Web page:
Reading time: 3 minutes

The concept of wasting time repeatedly comes up in conversation with clients. It is a fascinating subject on which it appears, to me at least, there is too much certainty. “He is wasting his time” I have been assured. “That programme was such a waste of time!”

Just for clarity – I am not suggesting that there aren’t hours in most people’s days that might, on reflection, have been used differently. How endless hours on Netflix or social media will help us long-term is unclear, to say the least, but that is for each person to judge. A few hours on the couch may be what we need that day. Nevertheless, in my experience, a lot of people spend much of their time on activities that don’t really move them towards their long-term aspirations and dreams.

It does, however, beg a broader question – how do we know the time is being wasted? It seems to assume that we all have a fixed amount of time, determined at some point before or after birth and that any hour not doing something productive is thereby lost as the clock ticks loudly down to zero. The focus is thus often on the quantity of time and not the quality of time.

And yet, I would simply challenge anyone to provide their time balance – simply the number of years, days and hours they have left on this planet. I would imagine most would struggle to get such a print-out.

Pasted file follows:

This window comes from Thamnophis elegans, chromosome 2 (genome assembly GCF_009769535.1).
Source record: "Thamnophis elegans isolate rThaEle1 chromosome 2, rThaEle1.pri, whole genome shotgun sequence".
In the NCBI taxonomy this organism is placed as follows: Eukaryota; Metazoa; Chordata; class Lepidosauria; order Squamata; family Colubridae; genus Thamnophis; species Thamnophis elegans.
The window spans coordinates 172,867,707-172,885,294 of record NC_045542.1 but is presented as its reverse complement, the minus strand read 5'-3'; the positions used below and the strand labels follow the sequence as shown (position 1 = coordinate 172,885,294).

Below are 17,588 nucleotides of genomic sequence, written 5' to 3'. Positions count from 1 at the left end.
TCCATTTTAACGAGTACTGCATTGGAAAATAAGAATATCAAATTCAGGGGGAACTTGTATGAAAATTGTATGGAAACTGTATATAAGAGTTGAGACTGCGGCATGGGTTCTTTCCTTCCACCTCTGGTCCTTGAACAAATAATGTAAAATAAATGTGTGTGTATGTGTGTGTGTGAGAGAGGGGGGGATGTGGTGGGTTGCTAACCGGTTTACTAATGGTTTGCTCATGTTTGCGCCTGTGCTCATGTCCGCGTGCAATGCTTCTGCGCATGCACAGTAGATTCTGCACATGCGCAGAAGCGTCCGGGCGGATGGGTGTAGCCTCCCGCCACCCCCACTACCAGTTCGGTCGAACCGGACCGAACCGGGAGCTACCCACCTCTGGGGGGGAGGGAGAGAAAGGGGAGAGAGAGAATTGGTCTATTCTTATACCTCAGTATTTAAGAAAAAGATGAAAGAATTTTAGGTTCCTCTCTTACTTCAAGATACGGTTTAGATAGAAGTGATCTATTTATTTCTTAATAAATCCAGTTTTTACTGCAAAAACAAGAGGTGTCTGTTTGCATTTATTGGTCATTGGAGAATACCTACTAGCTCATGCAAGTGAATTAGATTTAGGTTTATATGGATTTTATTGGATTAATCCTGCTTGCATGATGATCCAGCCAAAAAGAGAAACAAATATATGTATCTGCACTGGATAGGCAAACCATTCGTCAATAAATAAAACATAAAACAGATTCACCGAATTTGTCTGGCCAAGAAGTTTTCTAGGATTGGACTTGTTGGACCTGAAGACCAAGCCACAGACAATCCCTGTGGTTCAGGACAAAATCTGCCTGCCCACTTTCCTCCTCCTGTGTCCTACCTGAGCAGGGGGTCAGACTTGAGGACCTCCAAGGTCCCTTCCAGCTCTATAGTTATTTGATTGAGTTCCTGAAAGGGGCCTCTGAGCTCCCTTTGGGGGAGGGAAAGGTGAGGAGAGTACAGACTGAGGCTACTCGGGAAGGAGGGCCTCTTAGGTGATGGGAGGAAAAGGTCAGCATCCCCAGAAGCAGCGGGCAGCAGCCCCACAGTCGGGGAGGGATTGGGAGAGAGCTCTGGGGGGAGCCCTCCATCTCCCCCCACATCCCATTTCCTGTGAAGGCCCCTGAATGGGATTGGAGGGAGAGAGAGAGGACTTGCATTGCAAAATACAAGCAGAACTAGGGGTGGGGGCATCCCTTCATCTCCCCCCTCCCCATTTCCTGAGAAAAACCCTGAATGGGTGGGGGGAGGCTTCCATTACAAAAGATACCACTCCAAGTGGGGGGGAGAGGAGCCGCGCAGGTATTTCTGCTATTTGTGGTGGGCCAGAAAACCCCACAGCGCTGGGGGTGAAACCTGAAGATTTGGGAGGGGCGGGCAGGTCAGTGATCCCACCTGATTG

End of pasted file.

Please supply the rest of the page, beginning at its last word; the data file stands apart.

My point is simply that we have no means of knowing whether or how each and every decision will lengthen or shorten our lives. Who is to say what is wasted? Is the life of a monk or nun who spends hours in contemplation wasted?

In most countries there is a marked difference between male and female life expectancies with women on average living up to 6 years more than men. The traditional explanation has been that this was primarily biological. However, studies in Germany of nuns and monks living similar lifestyles looking back over 4 centuries have shown that the biological difference is no more than a year. This points to the fact that the difference is primarily down to lifestyle choices. It thus raises the question – can something that ultimately lengthens your life be a waste of time?

We take decisions each and every day that impact our health, one of the leading being how we choose to interact with time. Indeed, over-preoccupation with managing time as a resource or asset has been shown to increase stress levels. Complaints of “I don’t have time to do more exercise” or “I am too busy to meditate” plus a myriad other rationalisations may be true today – but is that the whole story when we know that healthy and less stressful lifestyles extend overall life expectancy?

I am not suggesting that anyone’s goal is necessarily to just seek to extend their lifespan but I find it interesting that our cultural obsession with not wasting time today or not having enough time to live a balanced life could ultimately cost us years on this planet.

So, the next time someone tells you something is a waste of time just ask them “How do you know?”